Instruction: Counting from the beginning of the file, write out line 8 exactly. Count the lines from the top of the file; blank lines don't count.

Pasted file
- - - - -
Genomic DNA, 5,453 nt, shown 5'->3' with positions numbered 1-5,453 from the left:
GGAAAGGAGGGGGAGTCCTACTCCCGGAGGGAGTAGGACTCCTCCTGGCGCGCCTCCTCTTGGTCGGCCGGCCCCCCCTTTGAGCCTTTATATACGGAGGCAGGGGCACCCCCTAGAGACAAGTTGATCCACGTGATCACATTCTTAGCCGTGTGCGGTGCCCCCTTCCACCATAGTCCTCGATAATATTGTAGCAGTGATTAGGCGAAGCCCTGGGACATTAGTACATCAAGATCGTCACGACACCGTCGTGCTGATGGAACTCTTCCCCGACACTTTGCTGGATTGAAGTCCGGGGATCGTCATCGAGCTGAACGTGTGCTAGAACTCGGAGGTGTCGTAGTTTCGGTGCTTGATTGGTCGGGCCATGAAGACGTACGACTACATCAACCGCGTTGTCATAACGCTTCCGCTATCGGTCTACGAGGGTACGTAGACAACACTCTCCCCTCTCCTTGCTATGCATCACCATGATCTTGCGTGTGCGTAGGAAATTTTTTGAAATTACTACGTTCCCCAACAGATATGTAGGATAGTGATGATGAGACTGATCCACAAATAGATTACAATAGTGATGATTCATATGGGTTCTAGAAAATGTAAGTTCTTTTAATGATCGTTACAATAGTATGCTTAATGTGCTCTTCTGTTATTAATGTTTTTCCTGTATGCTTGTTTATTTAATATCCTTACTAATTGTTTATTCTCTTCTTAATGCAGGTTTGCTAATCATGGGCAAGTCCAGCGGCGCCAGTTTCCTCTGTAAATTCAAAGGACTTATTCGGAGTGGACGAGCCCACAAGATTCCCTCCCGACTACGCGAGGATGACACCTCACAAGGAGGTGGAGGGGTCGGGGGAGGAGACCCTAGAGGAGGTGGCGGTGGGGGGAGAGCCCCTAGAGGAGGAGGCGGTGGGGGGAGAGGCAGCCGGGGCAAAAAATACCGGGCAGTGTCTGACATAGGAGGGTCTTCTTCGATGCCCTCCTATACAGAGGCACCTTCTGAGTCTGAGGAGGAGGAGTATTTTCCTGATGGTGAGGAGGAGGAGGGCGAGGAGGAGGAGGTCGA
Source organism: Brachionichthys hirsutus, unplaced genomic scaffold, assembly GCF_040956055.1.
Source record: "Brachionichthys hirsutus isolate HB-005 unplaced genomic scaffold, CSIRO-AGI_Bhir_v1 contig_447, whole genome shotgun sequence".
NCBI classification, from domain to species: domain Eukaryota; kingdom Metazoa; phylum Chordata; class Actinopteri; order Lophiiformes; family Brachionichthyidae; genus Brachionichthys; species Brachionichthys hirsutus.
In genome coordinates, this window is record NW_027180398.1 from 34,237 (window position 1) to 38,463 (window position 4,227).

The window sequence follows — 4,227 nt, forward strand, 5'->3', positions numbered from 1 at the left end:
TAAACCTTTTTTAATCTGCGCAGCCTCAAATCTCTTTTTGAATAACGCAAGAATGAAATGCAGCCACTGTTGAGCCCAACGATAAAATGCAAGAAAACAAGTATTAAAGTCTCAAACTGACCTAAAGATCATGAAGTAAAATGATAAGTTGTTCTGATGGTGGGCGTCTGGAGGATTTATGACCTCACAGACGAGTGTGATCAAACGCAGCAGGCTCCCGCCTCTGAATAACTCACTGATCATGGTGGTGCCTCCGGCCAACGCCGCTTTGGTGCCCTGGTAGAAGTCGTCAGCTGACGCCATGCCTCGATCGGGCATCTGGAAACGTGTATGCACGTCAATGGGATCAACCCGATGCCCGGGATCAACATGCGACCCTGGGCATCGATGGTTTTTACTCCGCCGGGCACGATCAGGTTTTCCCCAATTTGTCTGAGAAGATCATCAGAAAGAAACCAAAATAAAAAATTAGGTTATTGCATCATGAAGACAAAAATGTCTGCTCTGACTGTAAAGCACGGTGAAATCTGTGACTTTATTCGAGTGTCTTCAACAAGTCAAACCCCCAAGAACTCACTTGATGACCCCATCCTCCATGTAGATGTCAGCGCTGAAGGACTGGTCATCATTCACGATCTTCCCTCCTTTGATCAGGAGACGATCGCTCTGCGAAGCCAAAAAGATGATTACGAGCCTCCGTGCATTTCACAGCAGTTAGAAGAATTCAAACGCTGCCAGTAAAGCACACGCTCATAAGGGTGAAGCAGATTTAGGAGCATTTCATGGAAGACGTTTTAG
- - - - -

TAAACCTTTTTTAATCTGCGCAGCCTCAAATCTCTTTTTGAATAACGCAAGAATGAAATGCAGCCACTGTTGAGCCCAACGATAAAATGCAAGAAAACAAGTATTAAAGTCTCAAACTGACCTAAAGATCATGAAGTAAAATGATAAGTTGTTCTGATGGTGGGCGTCTGGAGGATTTATGACCTCACAGACGAGTGTGATCAAACGCAGCAGGCTCCCGCCTCTGAATAACTCACTGATCATGGTGGTGCCTCCGGCCAACGCCGCTTTGGTGCCCTGGTAGAAGTCGTCAGCTGACGCCATGCCTCGATCGGGCATCTGGAAACGTGTATGCACGTCAATGGGATCAACCCGATGCCCGGGATCAACATGCGACCCTGGGCATCGATGGTTTTTACTCCGCCGGGCACGATCAGGTTTTCCCCAATTTGTCTGAGAAGATCATCAGAAAGAAACCAAAATAAAAAATTAGGTTATTGCATCATGAAGACAAAAATGTCTGCTCTGACTGTAAAGCACGGTGAAATCTGTGACTTTATTCGAGTGTCTTCAACAAGTCAAACCCCCAAGAACTCACTTGATGACCCCATCCTCCATGTAGATGTCAGCGCTGAAGGACTGGTCATCATTCACGATCTTCCCTCCTTTGATCAGGAGACGATCGCTCTGCGAAGCCAAAAAGATGATTACGAGCCTCCGTGCATTTCACAGCAGTTAGAAGAATTCAAACGCTGCCAGTAAAGCACACGCTCATAAGGGTGAAGCAGATTTAGGAGCATTTCATGGAAGACGTTTTAG